There is something about being outside on a run that I find beautiful and pure. It reconnects me to God, the simplicity of life, and there is just something about having the fresh air in your face that is so satisfying. I always loved to run and as a child I would spend time running up and down my parents’ driveway. It was long, about 100 yards. I was a hyperactive child so running was great to burn off some of that. Anyway, that driveway was great because it was a bit of a hill. Not a steep hill, but enough of one where the downhill run was effortless. Given this background you would think I would have been a track or cross country athlete as soon as I hit high school. Well, I tried. My freshman year I was eager to start and showed up for my first practice. I wish I could say it was a great experience. It was not. Our coach was having us run full out without any warm up and without conditioning us to run fast or far. He also yelled at us. I felt awful, my lungs hurt, my body hurt, and I felt defeated after each practice. I hated it. I lasted two weeks and quit. It was the only thing I have ever quit.
The formula for hating running was laid. Too much, too soon, too hard. My body could not handle it and I gave it up. Now fast forward some decades later, I had a dear friend that reintroduced me to running. She was patient and encouraged me to take breaks. She aimed me in the right direction with some good coaching and advise. I found some great beginner programs and did a lot of reading from Runner’s World.
Here are the highlights of what I learned over the years:
You will walk a lot in the beginning. Your lungs and joints will be happy you did this. It takes time for your lungs, joints and muscles to adapt to this new activity. It pains me (and those that do this) to hear people go to a 5k without any training and push themselves to injury or argue that it was the worst thing they ever did. A great program to avoid this is interval training. This is simply a run/walk program. In the beginning, you walk for 2 minutes, then run for 30 seconds. Or 1 minute off (walk), one minute on (run), etc. I used utility poles when I started. Run to one, then walk for two or three. Over time it becomes a longer stretch of running than walking and before you know it, you will be running without the walking. It generally takes around 9-11 weeks/3 days a week for a typical Couch to 5k program. This can take longer if you have any health issues or no fitness experience. Be patient and your hard work will pay off.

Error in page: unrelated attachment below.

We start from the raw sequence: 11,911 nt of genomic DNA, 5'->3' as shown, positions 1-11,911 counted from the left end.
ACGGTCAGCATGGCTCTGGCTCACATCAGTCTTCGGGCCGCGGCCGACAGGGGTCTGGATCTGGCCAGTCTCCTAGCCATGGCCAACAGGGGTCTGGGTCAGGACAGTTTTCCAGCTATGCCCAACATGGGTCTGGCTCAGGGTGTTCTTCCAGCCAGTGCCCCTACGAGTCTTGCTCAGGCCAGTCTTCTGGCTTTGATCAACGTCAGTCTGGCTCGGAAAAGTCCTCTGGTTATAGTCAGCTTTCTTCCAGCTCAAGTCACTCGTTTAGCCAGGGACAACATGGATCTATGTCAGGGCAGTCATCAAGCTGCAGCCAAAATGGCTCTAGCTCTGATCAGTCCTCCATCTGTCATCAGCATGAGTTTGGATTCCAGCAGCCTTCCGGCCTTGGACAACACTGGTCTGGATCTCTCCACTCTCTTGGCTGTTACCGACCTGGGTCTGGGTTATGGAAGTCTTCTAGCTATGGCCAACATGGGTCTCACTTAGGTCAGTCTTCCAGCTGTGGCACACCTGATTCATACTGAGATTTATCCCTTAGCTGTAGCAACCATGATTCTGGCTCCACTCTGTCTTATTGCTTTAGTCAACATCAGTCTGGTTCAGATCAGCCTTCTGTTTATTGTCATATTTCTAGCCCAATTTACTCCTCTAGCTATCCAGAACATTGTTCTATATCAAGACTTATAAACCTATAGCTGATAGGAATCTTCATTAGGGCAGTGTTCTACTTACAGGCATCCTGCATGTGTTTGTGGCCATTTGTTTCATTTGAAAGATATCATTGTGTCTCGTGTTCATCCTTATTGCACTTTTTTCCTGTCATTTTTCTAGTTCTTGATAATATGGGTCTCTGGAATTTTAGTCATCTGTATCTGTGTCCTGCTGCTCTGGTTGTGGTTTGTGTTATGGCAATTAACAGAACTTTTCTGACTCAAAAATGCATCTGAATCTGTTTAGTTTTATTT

Invest in good running shoes. This is critical. If you wear the cheap off brands at Payless or Ross, your feet will hate you. Same goes for old or ill-fitting shoes. These shoes are not meant for long distance running (or any running for that matter) Go to your local running shoe store. The employees are knowledgeable and most of them offer free gait analysis so you get the right pair. Road Runner Sports, Foot Traffic, and Fleet Feet are awesome stores! Expect to pay $70-150 per pair.
Don’t forget socks. Non-cotton is the best. You want something that will fit your foot well and draw sweat away. Take into consideration of your ankle coverage too. I don’t like the no shows but other runners love them. Try different brands to see which you like best. My personal favorite are Thorlos.
Schedule your workouts. You will never find time for your runs unless you make some time for them in your schedule. Plug them into your calendar on your phone, computer, appointment planner, refrigerator, whatever it takes. Treat them as unbreakable appointments that you can’t miss. Tell your family and friends about them and your goals so you have accountability and a good cheering section.
Don’t cheat your running plan. Whether you are training for a 5k or a full marathon, the plan is in place to have you at your optimum condition and as free from injury as possible on race day. Of course, no plan is an injury-free guarantee, but sticking to the plan is the safest way to train. You need to be diligent about following it. Resist the urge to pile on miles to the plan, even if you’re feeling great. Doing too much before your body is ready puts you at risk for getting hurt, and often you won’t know that you’re overdoing it until it’s too late.
And the best part…
Find your running tribe. I found some of my favorite friendships and people though running. The company of others in a group run makes the run more fun and effortless. It’s still work but you have others to encourage you and help you through the tough stuff. Plus, racing together is so much fun! You will have shared experiences you can talk about for years. There are many local running clubs in Oregon that offer free group runs. I run with the Molalla Running Club. We meet every Saturday at 8am for our group run. To find a running club near you, go to http://www.runningintheusa.com/club/list/oror ask any of the running stores in your area.